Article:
Multiple Organ Dysfunction Score: A reliable descriptor of a complex clinical outcome

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To develop an objective scale to measure the severity of the multiple organ dysfunction syndrome as an outcome in critical illness.


Systematic literature review; prospective cohort study.


Surgical intensive care unit (ICU) of a tertiary-level teaching hospital.


All patients (n equals 692) admitted for more than 24 hrs between May 1988 and March 1990.



Measurements and Main Results

Computerized database review of MEDLINE identified clinical studies of multiple organ failure that were published between 1969 and 1993. Variables from these studies were evaluated for construct and content validity to identify optimal descriptors of organ dysfunction. Clinical and laboratory data were collected daily to evaluate the performance of these variables individually and in aggregate as an organ dysfunction score. Seven systems defined the multiple organ dysfunction syndrome in more than half of the 30 published reports reviewed. Descriptors meeting criteria for construct and content validity could be identified for five of these seven systems: a) the respiratory system (PO2 /FIO2 ratio); b) the renal system (serum creatinine concentration); c) the hepatic system (serum bilirubin concentration); d) the hematologic system (platelet count); and e) the central nervous system (Glasgow Coma Scale). In the absence of an adequate descriptor of cardiovascular dysfunction, we developed a new variable, the pressure-adjusted heart rate, which is calculated as the product of the heart rate and the ratio of central venous pressure to mean arterial pressure.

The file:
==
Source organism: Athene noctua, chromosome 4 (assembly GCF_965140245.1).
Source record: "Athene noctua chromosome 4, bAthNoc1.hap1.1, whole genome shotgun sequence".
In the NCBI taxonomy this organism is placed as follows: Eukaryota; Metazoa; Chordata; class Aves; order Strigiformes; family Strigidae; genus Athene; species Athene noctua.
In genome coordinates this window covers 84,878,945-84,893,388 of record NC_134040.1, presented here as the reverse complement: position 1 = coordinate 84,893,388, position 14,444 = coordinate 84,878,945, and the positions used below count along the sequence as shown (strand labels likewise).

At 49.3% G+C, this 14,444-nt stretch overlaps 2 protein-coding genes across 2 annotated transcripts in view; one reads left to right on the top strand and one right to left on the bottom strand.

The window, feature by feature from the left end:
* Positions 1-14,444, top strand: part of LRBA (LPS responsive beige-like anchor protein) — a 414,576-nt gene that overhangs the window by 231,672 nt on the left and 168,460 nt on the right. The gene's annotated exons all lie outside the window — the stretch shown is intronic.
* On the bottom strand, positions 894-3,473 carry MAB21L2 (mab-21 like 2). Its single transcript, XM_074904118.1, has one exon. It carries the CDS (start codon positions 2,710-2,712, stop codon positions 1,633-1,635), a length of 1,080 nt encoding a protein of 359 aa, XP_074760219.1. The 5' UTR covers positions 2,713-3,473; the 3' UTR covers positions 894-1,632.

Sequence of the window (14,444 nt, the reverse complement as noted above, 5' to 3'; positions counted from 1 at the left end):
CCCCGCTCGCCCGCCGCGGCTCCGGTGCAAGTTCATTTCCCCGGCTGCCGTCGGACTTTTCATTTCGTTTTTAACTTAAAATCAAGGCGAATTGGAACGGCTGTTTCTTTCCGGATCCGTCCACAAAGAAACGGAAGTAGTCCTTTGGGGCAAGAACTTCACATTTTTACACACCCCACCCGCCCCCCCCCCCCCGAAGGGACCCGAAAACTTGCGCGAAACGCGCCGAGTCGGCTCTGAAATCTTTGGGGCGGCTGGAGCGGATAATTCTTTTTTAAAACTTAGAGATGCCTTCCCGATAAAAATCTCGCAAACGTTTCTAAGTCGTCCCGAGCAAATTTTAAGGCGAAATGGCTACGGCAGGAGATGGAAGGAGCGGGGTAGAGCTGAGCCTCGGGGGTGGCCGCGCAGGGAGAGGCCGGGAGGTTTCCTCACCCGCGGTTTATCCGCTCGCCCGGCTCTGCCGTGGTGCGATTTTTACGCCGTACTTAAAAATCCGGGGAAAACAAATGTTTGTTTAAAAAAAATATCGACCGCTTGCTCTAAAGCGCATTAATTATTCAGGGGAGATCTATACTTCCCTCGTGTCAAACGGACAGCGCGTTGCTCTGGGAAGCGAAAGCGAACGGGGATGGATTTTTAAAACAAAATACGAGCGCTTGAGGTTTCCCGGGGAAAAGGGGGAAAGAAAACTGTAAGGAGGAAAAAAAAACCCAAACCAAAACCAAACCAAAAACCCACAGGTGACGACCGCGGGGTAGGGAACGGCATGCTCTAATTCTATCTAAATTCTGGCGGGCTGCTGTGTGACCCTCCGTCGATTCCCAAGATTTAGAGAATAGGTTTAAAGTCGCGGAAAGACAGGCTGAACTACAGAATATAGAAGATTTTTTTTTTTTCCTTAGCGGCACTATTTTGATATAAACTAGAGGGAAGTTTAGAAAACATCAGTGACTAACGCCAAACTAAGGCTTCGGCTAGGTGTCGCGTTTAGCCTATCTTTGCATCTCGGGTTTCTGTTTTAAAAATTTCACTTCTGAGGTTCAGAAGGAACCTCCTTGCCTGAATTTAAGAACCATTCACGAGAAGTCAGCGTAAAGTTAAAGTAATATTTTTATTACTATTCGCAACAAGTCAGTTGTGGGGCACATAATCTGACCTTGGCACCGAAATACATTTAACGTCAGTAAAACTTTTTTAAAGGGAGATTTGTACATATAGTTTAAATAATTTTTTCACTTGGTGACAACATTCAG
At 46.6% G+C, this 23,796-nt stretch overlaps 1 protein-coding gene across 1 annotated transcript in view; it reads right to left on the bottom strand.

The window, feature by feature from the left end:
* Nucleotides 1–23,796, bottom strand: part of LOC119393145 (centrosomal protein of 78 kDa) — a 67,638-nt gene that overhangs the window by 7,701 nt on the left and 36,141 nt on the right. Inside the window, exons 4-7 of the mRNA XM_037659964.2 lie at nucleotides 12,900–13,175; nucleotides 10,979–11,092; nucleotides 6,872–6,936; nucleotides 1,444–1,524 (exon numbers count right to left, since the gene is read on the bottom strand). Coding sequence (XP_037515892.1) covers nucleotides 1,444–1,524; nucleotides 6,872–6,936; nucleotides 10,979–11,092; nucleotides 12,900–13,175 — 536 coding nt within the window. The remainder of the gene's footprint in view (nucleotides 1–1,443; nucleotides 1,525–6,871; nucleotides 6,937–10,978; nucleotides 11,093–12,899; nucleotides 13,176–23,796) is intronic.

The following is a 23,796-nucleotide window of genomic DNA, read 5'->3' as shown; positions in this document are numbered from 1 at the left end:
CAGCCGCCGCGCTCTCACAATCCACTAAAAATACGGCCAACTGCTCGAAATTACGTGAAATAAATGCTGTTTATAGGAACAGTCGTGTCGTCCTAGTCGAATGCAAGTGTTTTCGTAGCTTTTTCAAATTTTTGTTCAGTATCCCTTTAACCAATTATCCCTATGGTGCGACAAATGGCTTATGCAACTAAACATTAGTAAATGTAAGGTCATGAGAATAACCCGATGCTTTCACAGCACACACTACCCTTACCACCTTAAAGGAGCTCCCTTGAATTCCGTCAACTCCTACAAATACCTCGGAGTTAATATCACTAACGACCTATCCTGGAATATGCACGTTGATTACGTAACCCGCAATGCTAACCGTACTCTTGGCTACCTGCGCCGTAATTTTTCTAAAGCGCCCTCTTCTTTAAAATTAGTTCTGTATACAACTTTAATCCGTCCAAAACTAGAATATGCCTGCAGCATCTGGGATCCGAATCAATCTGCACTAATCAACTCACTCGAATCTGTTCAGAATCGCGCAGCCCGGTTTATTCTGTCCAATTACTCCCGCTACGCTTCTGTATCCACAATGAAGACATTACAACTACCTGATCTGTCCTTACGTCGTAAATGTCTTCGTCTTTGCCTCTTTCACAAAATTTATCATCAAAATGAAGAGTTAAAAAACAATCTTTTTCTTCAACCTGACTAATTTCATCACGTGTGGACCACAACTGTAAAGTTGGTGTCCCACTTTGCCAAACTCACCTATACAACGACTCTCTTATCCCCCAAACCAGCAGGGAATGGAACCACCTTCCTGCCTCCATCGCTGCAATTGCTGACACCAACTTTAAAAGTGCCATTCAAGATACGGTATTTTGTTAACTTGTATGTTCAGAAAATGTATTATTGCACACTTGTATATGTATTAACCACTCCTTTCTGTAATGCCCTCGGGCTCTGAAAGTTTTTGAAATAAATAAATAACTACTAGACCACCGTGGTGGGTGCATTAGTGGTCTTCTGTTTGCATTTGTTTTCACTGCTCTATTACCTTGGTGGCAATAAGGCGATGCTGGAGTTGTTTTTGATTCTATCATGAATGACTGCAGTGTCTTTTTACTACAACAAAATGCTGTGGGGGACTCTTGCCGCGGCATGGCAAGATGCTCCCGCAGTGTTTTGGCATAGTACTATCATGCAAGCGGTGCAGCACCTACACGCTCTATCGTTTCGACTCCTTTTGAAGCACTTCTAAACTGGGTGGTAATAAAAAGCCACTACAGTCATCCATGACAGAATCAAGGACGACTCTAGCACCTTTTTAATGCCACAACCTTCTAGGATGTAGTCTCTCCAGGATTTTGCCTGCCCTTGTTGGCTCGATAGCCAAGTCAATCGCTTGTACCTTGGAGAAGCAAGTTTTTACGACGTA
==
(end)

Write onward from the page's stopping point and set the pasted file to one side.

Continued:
This multiple organ dysfunction score, constructed using simple physiologic measures of dysfunction in six organ systems, mirrors organ dysfunction as the intensivist sees it and correlates strongly with the ultimate risk of ICU mortality and hospital mortality. The variable, Delta Multiple Organ Dysfunction Score, reflects organ dysfunction developing during the ICU stay, which therefore is potentially amenable to therapeutic manipulation. As an outcome measure complementary to predictive scores now widely available, such a score may find use in epidemiologic studies of the multiple organ dysfunction syndrome. Moreover, an instrument that can provide an objective measure of the severity of organ dysfunction at the time of ICU admission and that can quantify subsequent deterioration over the course of the ICU stay may prove useful as an alternative end point for clinical trials involving critically ill patients.

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